Guest Post, Casey Patrick: Poetry Won’t Get a Man to the Moon

If you studied poetry in high school, you may have not-so-fond memories of being asked to endlessly dissect Robert Frost’s “The Road Not Taken” or perhaps William Carlos Williams’s “The Red Wheelbarrow.” Maybe your teacher asked you to extract a poem’s rich symbolism, to explain its meaning, and maybe the consensus you came to was that all poems are really metaphors for Death or Love or Other Big Concepts. (I remember one particularly painful English class where someone drew a box around each stanza of Williams’s wheelbarrow poem and proclaimed that they were, in fact, shaped like wheelbarrows: symbolism of the highest order.)

Maybe, despite the occasionally asinine discussions, this sparked your enduring love for poetry. But did your English teacher ever talk about the importance of poetry? Did he or she ever stand there and reassure you that one day you’d be grateful you read Frost, the way your math teacher insisted that you’d one day thank her for teaching you algebra? It seems to me that the tendency to dismiss poetry as eccentric or irrelevant starts with the way we interact with it in school.

UntitledOf course, most of us encounter poetry long before we’re asked to study it. We grow up reading Shel Silverstein or Dr. Seuss or other rhyming books. We grow up learning chants at summer camp or rhyming our names in an endless loop (Casey, Casey, Bo-Basey, Banana-fana…) or just making up nonsense words to pass the time. We learn to talk and read by fumbling with language, by stretching it to its limit, which is the beginning of poetry. But by the time we get to school, poetry becomes just another topic on the agenda, a vehicle to teach students the definitions of diction and tone and mood.

The way we talk about poetry affects how students will think about its value, and it’s too often discounted. After I taught a week-long poetry camp recently, I handed out an evaluation to the students, who were all around high-school age. Though all of the students said the class helped them improve their creative writing, only some of them said it would also help them be a better writer in school. Having seen firsthand how reading and writing poetry can improve students’ language skills, the disconnect between these two answers is frustrating. But I don’t blame the students; rather, it’s an example of the way poetry is presented in our schools and consistently undervalued in our culture. We don’t talk about it as a useful skill, when in fact it’s an incredibly useful tool to expand vocabulary and introduce students to many different voices and topics. (And for a perspective on the undervaluing of poetry in monetary terms, I recommend Jessica Piazza’s wonderful project and companion blog, Poetry Has Value).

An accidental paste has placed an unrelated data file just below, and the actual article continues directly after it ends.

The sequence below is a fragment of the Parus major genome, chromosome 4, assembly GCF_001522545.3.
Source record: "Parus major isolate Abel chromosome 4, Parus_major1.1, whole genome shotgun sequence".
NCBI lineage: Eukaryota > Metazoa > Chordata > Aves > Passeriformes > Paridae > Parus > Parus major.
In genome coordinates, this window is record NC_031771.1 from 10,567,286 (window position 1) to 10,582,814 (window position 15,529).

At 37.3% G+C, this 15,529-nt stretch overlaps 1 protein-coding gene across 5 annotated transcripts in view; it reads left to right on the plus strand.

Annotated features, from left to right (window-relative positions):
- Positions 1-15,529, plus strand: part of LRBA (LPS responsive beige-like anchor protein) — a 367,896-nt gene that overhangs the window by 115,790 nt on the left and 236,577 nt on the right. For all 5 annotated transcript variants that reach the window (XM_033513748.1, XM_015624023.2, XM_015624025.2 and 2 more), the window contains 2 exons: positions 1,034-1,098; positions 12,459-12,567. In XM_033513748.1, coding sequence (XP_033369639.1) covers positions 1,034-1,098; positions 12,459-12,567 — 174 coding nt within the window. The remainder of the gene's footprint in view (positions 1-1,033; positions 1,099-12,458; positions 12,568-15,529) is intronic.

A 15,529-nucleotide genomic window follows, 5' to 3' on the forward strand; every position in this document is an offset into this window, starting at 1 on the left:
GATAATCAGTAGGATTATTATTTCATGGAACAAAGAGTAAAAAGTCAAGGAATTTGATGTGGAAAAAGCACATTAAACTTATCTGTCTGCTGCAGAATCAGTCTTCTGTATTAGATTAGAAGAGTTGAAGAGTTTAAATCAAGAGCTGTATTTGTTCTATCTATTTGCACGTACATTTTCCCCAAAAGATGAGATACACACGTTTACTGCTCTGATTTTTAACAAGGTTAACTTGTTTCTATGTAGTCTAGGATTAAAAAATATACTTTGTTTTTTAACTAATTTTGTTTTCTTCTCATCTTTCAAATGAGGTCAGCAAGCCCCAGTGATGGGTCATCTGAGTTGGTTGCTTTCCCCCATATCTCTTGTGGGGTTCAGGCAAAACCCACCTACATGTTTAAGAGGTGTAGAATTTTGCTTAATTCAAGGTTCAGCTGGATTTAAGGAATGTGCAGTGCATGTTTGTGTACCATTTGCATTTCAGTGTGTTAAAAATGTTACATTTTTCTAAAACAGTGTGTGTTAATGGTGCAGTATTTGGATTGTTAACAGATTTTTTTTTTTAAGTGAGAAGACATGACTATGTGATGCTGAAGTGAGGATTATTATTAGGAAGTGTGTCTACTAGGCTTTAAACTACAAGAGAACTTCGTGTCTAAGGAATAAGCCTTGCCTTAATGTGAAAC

Although teaching is not my profession, I’ve had the chance to teach creative writing to various populations over the last several years, including juvenile delinquents, elementary school students, and adult writers. Still, I don’t claim to be an expert. But the power of language and writing is so clear to me that I can’t help but wonder what would happen if we gave poetry a little more attention in the classroom, if we celebrated its ability to craft something beautiful and startling out of the same words we use every day. In my experience, teachers are often surprised by the ways poetry can be tied into other academic subjects. Plan a lesson on cinquain and students get practice with identifying words as nouns, adjectives, or verbs. Plan a lesson on haiku and students get practice counting syllables. Teach a lesson on William Carlos Williams’s “This Is Just To Say” and even third graders can identify the irony. So why don’t we value poetry in the same way we value multiplication tables or the timeline of the Revolutionary War?

Despite the fact that studies have shown many students are reading below grade level, particularly black and Hispanic students, as well as students from low-income backgrounds, teachers often skip over covering poetry completely, especially in the younger grades. It’s often the case that they don’t know enough about poetry to feel comfortable teaching it. (When I’ve visited classrooms to teach, that’s the most common thing I hear.) But it’s also a wider problem that stems from the culture of constant testing in our education system. If no one is demonstrating the value poetry can have for students, teachers are apt to see it as frivolous, especially when there are “important” (and testable) skills like math and science to cover.

True, poetry won’t get a man to the moon. But what good are the equations that get him there if he can’t communicate clearly what he’s seeing once he lands? Poetry can be as important as the five-paragraph essay to the way we teach students about language if we’d only let it. As Williams famously wrote, “It is difficult / to get the news from poems / yet men die miserably every day / for lack / of what is found there.”

Intern Post, David Klose: Up on the Mountain (Writer’s Conference Series)

If you are considering attending a writing conference sometime in the future, I hope this finds you well. Maybe you have heard of Bread Loaf. Maybe not. I hadn’t heard of it until one day, two fall semesters ago, when my Creative Writing teacher at Mesa Community College told me, in that way he always expressed his opinion, as if he were open to hearing your objections, not because they were valid, but because he believed there was value in standing up for yourself, that if I wanted to be a serious writer then I should attend a writing conference and if I was going to attend a writing conference, it might as well be Bread Loaf.

The name, which stands out in that vaguely preppy sense, of something old and prestigious and yet quite silly, comes from Bread Loaf Mountain, named because it was shaped like a loaf of bread. It is 89 years old and an off-shoot of the ridiculously small (my high school had just as many students) Middlebury College in Vermont.